What to ask your partner before you get married

by Myelle Lansat
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What to ask your partner before you get married

Getting married is a milestone in any couple’s life that often has a large price tag attached to it.

The average wedding cost in 2019 was $33,900, according to The Knot’s 2019 Real Weddings Study of more than 25,000 newlywed couples nationwide.

But there’s more to a wedding than the rings and reception — marriage is an equal part romantic and fiscal obligation, one that couples are waiting to make until they are more financially stable. According to the study, the average age for couples to get married is 32, a jump from last year’s average of 29.

“More and more couples are waiting longer to get married, meaning they're more financially stable and potentially more likely or willing to take on the brunt of paying for their own bash,” said Alyssa Longobucco, senior style and planning editor at The Knot.

It’s important to have a full picture of you and your partner’s finances before walking down the aisle. Here are some questions you might want to consider as you start planning your nuptials.

Do you have any debt?

Having any sort of debt, like car payments, student loans, credit card or medical bills, is something you should disclose to your partner before saying “I do.”

Even if you’re not living with each other yet, you likely will be, which means combining household budgets, said Jessica Bishop, founder of The Budget Savvy Bride.

“Finances can be the biggest source of stress in a relationship and marriage," she said.

Bishop suggests going over your monthly cash flow and how much you can each afford to contribute to the wedding. It’s just as important to understand how your partner manages their finances as it is to know your own budgeting style. That way you can avoid going into debt.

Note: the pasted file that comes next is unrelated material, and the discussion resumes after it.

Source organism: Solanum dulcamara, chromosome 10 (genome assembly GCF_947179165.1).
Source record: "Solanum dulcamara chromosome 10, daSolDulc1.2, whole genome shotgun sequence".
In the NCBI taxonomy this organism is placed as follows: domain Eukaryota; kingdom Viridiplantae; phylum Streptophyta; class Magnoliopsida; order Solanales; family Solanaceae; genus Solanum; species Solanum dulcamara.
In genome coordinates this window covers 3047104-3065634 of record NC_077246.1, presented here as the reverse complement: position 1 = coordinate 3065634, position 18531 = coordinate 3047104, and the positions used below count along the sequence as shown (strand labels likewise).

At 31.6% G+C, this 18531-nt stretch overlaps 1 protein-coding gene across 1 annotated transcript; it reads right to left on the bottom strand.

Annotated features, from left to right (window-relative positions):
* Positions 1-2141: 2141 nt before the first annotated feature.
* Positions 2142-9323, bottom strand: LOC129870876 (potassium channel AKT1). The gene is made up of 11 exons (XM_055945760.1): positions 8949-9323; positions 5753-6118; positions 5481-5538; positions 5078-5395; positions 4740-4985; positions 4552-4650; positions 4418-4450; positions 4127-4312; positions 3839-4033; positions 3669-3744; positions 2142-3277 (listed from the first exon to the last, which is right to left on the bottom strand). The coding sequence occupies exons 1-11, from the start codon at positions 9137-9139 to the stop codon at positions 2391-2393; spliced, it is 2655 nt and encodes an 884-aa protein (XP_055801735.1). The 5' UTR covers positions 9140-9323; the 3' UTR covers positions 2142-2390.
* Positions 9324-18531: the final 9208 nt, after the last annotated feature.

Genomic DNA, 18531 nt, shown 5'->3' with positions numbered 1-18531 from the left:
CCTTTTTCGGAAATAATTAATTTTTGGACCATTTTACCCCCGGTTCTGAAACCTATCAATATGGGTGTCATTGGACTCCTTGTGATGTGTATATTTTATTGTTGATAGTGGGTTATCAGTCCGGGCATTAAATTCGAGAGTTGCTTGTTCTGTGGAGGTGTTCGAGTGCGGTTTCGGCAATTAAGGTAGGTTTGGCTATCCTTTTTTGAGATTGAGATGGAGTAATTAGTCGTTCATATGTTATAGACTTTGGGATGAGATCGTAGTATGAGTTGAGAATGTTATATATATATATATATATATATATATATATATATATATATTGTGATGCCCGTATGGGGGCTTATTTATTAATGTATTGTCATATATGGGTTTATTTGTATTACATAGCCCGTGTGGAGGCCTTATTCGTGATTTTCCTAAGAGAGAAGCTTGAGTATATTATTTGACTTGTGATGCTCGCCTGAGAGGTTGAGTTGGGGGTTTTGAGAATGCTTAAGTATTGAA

“I don’t think any couple should take on debt for a wedding,” she added.

What does your savings look like?

Just like debt, knowing how much your partner has saved can be helpful in determining your wedding budget. According to the survey, 46% of couples pay for their wedding themselves, but you shouldn’t deplete all of your savings for the ceremony.

It’s important to visualize your life after the fact. Do you plan on buying a house or going on an extended honeymoon? Having a clear picture of where you and your partner stand will help you construct a budget that won’t stop you from your long-term plans.

Should we combine our finances?

Now that you’ve taken a good look at your finances, the last thing to consider is whether or not you should combine your finances. The short answer is, it depends.

“You don’t necessarily need to go to the bank tomorrow and combine all your accounts, but establishing a solid financial foundation before you tie the knot will start you and your fiancé off on the right track,” said Patrick Hanzel, certified financial planner and advanced planning specialist.

He suggests hosting regular money “dates” where you can sit down with your partner to go over expenses and track your progress towards money goals.

“Planning ahead can help you and your betrothed avoid conflict and work toward long-term money goals,” he said.

If you’re interested in protecting your partner until death do you part, take a look at our guide on getting a life insurance policy for the one you love

Image: Pekic (Getty)